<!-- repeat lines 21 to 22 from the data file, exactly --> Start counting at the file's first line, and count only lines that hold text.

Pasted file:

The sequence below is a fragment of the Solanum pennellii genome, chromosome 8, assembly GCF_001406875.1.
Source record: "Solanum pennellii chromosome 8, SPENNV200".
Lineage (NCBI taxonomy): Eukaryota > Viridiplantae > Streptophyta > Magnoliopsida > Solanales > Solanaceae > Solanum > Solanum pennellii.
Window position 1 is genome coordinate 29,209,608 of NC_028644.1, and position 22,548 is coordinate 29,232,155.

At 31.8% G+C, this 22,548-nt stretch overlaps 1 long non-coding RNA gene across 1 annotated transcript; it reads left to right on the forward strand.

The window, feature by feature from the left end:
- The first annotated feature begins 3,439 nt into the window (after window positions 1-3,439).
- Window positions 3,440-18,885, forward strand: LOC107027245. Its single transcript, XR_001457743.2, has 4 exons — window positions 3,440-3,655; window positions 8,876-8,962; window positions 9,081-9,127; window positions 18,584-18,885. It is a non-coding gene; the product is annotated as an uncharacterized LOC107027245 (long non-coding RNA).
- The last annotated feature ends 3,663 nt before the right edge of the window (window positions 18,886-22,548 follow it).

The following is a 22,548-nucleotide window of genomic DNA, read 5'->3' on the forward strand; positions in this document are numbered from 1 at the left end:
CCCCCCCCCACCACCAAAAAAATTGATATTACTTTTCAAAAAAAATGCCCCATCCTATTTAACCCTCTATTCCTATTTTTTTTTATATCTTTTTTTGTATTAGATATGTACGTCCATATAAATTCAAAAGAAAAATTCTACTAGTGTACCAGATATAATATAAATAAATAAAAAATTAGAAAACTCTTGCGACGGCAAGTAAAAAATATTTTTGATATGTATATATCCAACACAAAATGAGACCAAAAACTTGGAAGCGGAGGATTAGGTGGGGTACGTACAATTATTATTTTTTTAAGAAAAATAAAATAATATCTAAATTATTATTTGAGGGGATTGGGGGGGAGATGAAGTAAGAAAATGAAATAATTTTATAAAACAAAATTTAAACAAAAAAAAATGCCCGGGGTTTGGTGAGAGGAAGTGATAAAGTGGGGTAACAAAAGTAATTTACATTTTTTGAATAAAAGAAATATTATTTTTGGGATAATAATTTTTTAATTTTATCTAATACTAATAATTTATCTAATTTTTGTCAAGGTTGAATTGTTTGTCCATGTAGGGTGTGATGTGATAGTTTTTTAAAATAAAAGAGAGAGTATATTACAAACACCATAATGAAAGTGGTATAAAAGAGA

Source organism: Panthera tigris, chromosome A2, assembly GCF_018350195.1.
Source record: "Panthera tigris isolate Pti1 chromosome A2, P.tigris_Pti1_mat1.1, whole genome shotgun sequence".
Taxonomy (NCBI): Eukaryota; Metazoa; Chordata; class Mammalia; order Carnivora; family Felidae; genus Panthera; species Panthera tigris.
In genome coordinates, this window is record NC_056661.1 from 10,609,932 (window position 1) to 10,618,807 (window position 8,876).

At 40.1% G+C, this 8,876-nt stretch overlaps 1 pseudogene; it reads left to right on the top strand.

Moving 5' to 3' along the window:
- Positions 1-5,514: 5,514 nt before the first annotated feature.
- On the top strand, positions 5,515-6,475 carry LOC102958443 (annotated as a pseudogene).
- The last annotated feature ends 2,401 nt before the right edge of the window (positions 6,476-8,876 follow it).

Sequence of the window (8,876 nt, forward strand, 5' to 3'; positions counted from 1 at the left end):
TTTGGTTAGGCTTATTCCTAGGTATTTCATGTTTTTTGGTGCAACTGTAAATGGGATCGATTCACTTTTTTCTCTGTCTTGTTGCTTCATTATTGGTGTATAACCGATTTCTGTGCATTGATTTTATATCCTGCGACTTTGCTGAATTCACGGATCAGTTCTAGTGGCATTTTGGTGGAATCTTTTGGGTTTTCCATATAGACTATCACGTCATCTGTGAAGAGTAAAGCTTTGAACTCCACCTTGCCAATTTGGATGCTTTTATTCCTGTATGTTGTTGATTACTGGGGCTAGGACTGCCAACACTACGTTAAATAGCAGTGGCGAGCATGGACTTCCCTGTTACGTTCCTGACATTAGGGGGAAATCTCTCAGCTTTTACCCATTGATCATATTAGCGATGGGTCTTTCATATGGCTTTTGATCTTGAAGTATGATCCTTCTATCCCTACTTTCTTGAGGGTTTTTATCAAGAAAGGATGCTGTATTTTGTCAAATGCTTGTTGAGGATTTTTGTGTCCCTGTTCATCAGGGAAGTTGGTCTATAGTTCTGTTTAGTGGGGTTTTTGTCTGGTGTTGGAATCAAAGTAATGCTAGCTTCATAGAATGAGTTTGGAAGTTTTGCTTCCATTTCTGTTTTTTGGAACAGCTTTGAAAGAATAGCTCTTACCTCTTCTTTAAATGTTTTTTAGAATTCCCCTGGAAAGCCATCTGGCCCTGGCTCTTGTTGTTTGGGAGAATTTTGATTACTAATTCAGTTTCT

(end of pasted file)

Sequence of the window (8,876 nt, forward strand, 5' to 3'; positions counted from 1 at the left end):
TTTGGTTAGGCTTATTCCTAGGTATTTCATGTTTTTTGGTGCAACTGTAAATGGGATCGATTCACTTTTTTCTCTGTCTTGTTGCTTCATTATTGGTGTATAACCGATTTCTGTGCATTGATTTTATATCCTGCGACTTTGCTGAATTCACGGATCAGTTCTAGTGGCATTTTGGTGGAATCTTTTGGGTTTTCCATATAGACTATCACGTCATCTGTGAAGAGTAAAGCTTTGAACTCCACCTTGCCAATTTGGATGCTTTTATTCCTGTATGTTGTTGATTACTGGGGCTAGGACTGCCAACACTACGTTAAATAGCAGTGGCGAGCATGGACTTCCCTGTTACGTTCCTGACATTAGGGGGAAATCTCTCAGCTTTTACCCATTGATCATATTAGCGATGGGTCTTTCATATGGCTTTTGATCTTGAAGTATGATCCTTCTATCCCTACTTTCTTGAGGGTTTTTATCAAGAAAGGATGCTGTATTTTGTCAAATGCTTGTTGAGGATTTTTGTGTCCCTGTTCATCAGGGAAGTTGGTCTATAGTTCTGTTTAGTGGGGTTTTTGTCTGGTGTTGGAATCAAAGTAATGCTAGCTTCATAGAATGAGTTTGGAAGTTTTGCTTCCATTTCTGTTTTTTGGAACAGCTTTGAAAGAATAGCTCTTACCTCTTCTTTAAATGTTTTTTAGAATTCCCCTGGAAAGCCATCTGGCCCTGGCTCTTGTTGTTTGGGAGAATTTTGATTACTAATTCAGTTTCT